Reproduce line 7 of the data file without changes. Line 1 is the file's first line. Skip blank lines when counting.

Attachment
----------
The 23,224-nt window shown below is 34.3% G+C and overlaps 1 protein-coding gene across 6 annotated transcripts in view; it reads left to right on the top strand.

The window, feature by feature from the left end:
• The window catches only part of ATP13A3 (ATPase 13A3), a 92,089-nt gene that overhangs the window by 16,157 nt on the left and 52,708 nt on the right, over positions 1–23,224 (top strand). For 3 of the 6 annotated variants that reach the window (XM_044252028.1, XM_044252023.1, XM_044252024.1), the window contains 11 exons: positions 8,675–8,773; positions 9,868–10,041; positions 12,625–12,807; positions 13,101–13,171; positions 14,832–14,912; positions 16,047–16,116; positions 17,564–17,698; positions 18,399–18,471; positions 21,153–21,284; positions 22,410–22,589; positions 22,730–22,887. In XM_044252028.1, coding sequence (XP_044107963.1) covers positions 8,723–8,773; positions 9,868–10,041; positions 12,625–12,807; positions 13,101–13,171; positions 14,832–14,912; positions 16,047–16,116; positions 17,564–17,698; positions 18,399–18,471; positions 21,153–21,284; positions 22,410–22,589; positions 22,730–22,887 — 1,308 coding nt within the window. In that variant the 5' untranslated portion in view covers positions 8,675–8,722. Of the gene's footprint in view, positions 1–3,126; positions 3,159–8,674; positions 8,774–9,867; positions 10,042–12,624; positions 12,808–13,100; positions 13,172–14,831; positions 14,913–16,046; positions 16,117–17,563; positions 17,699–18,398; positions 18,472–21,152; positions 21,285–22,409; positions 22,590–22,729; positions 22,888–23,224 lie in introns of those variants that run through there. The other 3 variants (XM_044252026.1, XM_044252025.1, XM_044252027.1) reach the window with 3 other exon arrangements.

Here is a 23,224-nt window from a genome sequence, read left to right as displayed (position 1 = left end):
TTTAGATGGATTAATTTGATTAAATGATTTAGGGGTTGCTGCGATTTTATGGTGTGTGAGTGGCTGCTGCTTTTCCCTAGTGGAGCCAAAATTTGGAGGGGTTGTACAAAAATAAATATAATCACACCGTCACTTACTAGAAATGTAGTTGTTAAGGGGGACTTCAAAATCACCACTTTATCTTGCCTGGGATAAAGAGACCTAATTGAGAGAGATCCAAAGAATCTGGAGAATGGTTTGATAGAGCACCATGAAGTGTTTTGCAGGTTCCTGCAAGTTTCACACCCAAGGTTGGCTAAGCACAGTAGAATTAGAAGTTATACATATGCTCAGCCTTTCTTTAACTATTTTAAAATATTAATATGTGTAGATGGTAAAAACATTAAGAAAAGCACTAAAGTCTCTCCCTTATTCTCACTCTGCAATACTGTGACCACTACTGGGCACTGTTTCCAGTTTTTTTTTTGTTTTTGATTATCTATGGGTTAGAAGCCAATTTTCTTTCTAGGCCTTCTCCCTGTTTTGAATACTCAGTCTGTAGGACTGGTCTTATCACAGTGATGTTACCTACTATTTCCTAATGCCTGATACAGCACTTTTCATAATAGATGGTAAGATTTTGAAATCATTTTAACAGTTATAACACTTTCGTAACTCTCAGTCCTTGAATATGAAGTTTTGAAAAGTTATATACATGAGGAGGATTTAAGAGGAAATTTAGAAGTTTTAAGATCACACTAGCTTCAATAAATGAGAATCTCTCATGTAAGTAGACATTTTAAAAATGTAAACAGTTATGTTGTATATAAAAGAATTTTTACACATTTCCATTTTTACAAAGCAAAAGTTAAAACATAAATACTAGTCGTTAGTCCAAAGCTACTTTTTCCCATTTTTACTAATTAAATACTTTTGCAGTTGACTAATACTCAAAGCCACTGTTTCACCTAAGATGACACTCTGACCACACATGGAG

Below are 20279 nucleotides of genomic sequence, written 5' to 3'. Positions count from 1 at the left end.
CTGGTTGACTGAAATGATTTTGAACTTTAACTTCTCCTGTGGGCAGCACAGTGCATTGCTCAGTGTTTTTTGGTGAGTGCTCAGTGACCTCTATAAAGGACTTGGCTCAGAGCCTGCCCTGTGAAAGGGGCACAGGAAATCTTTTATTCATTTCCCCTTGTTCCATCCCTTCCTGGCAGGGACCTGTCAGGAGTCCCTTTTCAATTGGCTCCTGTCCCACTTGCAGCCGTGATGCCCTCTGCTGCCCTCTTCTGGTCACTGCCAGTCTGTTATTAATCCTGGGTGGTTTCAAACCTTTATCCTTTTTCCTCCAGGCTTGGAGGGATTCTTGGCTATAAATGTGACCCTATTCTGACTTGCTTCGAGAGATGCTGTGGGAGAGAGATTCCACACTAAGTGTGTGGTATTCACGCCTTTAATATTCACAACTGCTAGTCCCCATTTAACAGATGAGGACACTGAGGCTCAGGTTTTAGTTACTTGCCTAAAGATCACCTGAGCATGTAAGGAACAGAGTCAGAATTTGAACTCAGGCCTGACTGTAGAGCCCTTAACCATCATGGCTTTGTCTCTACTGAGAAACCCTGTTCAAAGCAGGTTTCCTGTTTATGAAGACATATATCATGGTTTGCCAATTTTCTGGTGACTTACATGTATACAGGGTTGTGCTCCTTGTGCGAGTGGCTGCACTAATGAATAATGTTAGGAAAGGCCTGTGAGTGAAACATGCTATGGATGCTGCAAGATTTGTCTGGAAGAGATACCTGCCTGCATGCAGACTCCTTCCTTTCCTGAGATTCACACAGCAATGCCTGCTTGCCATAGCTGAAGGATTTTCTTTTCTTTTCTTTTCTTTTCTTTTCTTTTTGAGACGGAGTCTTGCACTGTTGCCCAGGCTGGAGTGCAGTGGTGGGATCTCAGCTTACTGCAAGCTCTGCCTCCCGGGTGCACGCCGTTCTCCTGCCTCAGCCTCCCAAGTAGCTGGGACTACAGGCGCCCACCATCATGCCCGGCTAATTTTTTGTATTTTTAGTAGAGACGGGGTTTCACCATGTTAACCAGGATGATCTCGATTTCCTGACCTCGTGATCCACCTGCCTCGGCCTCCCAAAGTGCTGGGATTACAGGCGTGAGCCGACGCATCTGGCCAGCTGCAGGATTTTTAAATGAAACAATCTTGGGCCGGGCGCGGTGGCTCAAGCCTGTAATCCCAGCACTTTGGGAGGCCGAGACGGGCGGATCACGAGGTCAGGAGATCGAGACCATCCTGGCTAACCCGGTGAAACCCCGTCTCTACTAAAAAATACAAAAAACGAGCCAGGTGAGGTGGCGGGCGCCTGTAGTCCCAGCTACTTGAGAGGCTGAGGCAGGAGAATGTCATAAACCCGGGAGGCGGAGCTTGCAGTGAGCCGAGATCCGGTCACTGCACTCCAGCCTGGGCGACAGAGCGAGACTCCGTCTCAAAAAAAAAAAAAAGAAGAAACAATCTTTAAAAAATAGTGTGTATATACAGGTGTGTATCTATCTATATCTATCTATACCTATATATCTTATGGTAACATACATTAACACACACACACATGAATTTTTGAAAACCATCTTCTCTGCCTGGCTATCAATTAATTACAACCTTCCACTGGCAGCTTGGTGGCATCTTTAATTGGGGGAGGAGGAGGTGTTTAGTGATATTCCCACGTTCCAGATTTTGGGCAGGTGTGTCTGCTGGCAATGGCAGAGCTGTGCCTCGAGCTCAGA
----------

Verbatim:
CTGGTTGACTGAAATGATTTTGAACTTTAACTTCTCCTGTGGGCAGCACAGTGCATTGCTCAGTGTTTTTTGGTGAGTGCTCAGTGACCTCTATAAAGGACTTGGCTCAGAGCCTGCCCTGTGAAAGGGGCACAGGAAATCTTTTATTCATTTCCCCTTGTTCCATCCCTTCCTGGCAGGGACCTGTCAGGAGTCCCTTTTCAATTGGCTCCTGTCCCACTTGCAGCCGTGATGCCCTCTGCTGCCCTCTTCTGGTCACTGCCAGTCTGTTATTAATCCTGGGTGGTTTCAAACCTTTATCCTTTTTCCTCCAGGCTTGGAGGGATTCTTGGCTATAAATGTGACCCTATTCTGACTTGCTTCGAGAGATGCTGTGGGAGAGAGATTCCACACTAAGTGTGTGGTATTCACGCCTTTAATATTCACAACTGCTAGTCCCCATTTAACAGATGAGGACACTGAGGCTCAGGTTTTAGTTACTTGCCTAAAGATCACCTGAGCATGTAAGGAACAGAGTCAGAATTTGAACTCAGGCCTGACTGTAGAGCCCTTAACCATCATGGCTTTGTCTCTACTGAGAAACCCTGTTCAAAGCAGGTTTCCTGTTTATGAAGACATATATCATGGTTTGCCAATTTTCTGGTGACTTACATGTATACAGGGTTGTGCTCCTTGTGCGAGTGGCTGCACTAATGAATAATGTTAGGAAAGGCCTGTGAGTGAAACATGCTATGGATGCTGCAAGATTTGTCTGGAAGAGATACCTGCCTGCATGCAGACTCCTTCCTTTCCTGAGATTCACACAGCAATGCCTGCTTGCCATAGCTGAAGGATTTTCTTTTCTTTTCTTTTCTTTTCTTTTCTTTTTGAGACGGAGTCTTGCACTGTTGCCCAGGCTGGAGTGCAGTGGTGGGATCTCAGCTTACTGCAAGCTCTGCCTCCCGGGTGCACGCCGTTCTCCTGCCTCAGCCTCCCAAGTAGCTGGGACTACAGGCGCCCACCATCATGCCCGGCTAATTTTTTGTATTTTTAGTAGAGACGGGGTTTCACCATGTTAACCAGGATGATCTCGATTTCCTGACCTCGTGATCCACCTGCCTCGGCCTCCCAAAGTGCTGGGATTACAGGCGTGAGCCGACGCATCTGGCCAGCTGCAGGATTTTTAAATGAAACAATCTTGGGCCGGGCGCGGTGGCTCAAGCCTGTAATCCCAGCACTTTGGGAGGCCGAGACGGGCGGATCACGAGGTCAGGAGATCGAGACCATCCTGGCTAACCCGGTGAAACCCCGTCTCTACTAAAAAATACAAAAAACGAGCCAGGTGAGGTGGCGGGCGCCTGTAGTCCCAGCTACTTGAGAGGCTGAGGCAGGAGAATGTCATAAACCCGGGAGGCGGAGCTTGCAGTGAGCCGAGATCCGGTCACTGCACTCCAGCCTGGGCGACAGAGCGAGACTCCGTCTCAAAAAAAAAAAAAAGAAGAAACAATCTTTAAAAAATAGTGTGTATATACAGGTGTGTATCTATCTATATCTATCTATACCTATATATCTTATGGTAACATACATTAACACACACACACATGAATTTTTGAAAACCATCTTCTCTGCCTGGCTATCAATTAATTACAACCTTCCACTGGCAGCTTGGTGGCATCTTTAATTGGGGGAGGAGGAGGTGTTTAGTGATATTCCCACGTTCCAGATTTTGGGCAGGTGTGTCTGCTGGCAATGGCAGAGCTGTGCCTCGAGCTCAGA